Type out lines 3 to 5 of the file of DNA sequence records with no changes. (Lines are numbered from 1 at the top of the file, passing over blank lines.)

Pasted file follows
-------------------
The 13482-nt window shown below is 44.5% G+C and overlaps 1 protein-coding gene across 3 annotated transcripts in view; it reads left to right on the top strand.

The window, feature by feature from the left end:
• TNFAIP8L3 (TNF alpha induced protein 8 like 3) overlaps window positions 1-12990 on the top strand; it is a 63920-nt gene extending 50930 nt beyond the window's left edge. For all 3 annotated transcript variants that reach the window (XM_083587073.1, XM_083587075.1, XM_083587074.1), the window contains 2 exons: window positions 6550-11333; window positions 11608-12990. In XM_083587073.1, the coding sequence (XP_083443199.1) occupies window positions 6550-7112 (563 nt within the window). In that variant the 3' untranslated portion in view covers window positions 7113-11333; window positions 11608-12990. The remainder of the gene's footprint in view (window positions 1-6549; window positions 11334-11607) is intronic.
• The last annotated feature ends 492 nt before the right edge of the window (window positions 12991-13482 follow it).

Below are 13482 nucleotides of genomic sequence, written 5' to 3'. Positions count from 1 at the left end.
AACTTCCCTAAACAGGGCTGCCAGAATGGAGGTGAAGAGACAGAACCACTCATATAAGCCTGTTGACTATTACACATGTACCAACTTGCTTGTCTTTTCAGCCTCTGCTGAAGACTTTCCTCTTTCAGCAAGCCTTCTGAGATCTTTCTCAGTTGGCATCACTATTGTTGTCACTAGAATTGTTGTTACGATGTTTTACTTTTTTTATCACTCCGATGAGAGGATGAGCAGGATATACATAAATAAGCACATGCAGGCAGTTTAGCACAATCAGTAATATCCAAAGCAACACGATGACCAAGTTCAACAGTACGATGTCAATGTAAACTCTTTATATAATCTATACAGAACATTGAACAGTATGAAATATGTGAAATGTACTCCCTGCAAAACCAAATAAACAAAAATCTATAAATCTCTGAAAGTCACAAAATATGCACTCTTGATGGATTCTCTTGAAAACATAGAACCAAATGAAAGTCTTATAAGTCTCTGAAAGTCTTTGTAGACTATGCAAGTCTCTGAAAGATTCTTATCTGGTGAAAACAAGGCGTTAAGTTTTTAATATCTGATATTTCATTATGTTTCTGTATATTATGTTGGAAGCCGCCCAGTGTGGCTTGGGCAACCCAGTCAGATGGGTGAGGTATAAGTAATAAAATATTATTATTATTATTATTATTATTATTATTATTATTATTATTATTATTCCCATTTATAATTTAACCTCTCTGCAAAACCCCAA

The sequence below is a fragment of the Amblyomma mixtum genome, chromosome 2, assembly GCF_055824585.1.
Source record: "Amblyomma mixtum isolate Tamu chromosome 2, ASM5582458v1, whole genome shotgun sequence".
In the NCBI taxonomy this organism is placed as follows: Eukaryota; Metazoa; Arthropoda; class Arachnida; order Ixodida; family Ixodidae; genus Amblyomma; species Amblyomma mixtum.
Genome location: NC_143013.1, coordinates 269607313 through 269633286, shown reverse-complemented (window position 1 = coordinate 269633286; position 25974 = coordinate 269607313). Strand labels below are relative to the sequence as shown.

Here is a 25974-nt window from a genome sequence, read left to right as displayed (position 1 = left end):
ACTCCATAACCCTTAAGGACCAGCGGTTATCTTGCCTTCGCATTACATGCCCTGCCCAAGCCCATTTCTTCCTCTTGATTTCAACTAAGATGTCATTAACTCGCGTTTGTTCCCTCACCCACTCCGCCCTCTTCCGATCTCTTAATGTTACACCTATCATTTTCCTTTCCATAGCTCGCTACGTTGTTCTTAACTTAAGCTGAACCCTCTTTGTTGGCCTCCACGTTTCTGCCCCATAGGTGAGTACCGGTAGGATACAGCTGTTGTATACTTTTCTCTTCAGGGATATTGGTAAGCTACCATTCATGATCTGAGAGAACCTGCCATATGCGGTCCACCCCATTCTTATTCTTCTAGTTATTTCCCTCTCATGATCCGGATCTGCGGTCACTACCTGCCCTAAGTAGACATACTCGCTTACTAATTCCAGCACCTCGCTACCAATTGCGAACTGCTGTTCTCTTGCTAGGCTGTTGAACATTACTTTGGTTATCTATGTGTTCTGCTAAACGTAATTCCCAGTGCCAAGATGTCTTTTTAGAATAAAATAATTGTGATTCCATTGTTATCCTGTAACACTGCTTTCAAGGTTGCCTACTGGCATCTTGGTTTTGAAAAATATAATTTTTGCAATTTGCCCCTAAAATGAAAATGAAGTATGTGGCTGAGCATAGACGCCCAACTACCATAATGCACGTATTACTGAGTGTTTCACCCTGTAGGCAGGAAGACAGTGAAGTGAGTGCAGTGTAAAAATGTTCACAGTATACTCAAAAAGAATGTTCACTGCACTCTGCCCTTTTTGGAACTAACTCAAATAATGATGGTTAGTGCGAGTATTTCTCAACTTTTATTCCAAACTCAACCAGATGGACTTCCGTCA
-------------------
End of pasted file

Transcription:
• TNFAIP8L3 (TNF alpha induced protein 8 like 3) overlaps window positions 1-12990 on the top strand; it is a 63920-nt gene extending 50930 nt beyond the window's left edge. For all 3 annotated transcript variants that reach the window (XM_083587073.1, XM_083587075.1, XM_083587074.1), the window contains 2 exons: window positions 6550-11333; window positions 11608-12990. In XM_083587073.1, the coding sequence (XP_083443199.1) occupies window positions 6550-7112 (563 nt within the window). In that variant the 3' untranslated portion in view covers window positions 7113-11333; window positions 11608-12990. The remainder of the gene's footprint in view (window positions 1-6549; window positions 11334-11607) is intronic.
• The last annotated feature ends 492 nt before the right edge of the window (window positions 12991-13482 follow it).

Below are 13482 nucleotides of genomic sequence, written 5' to 3'. Positions count from 1 at the left end.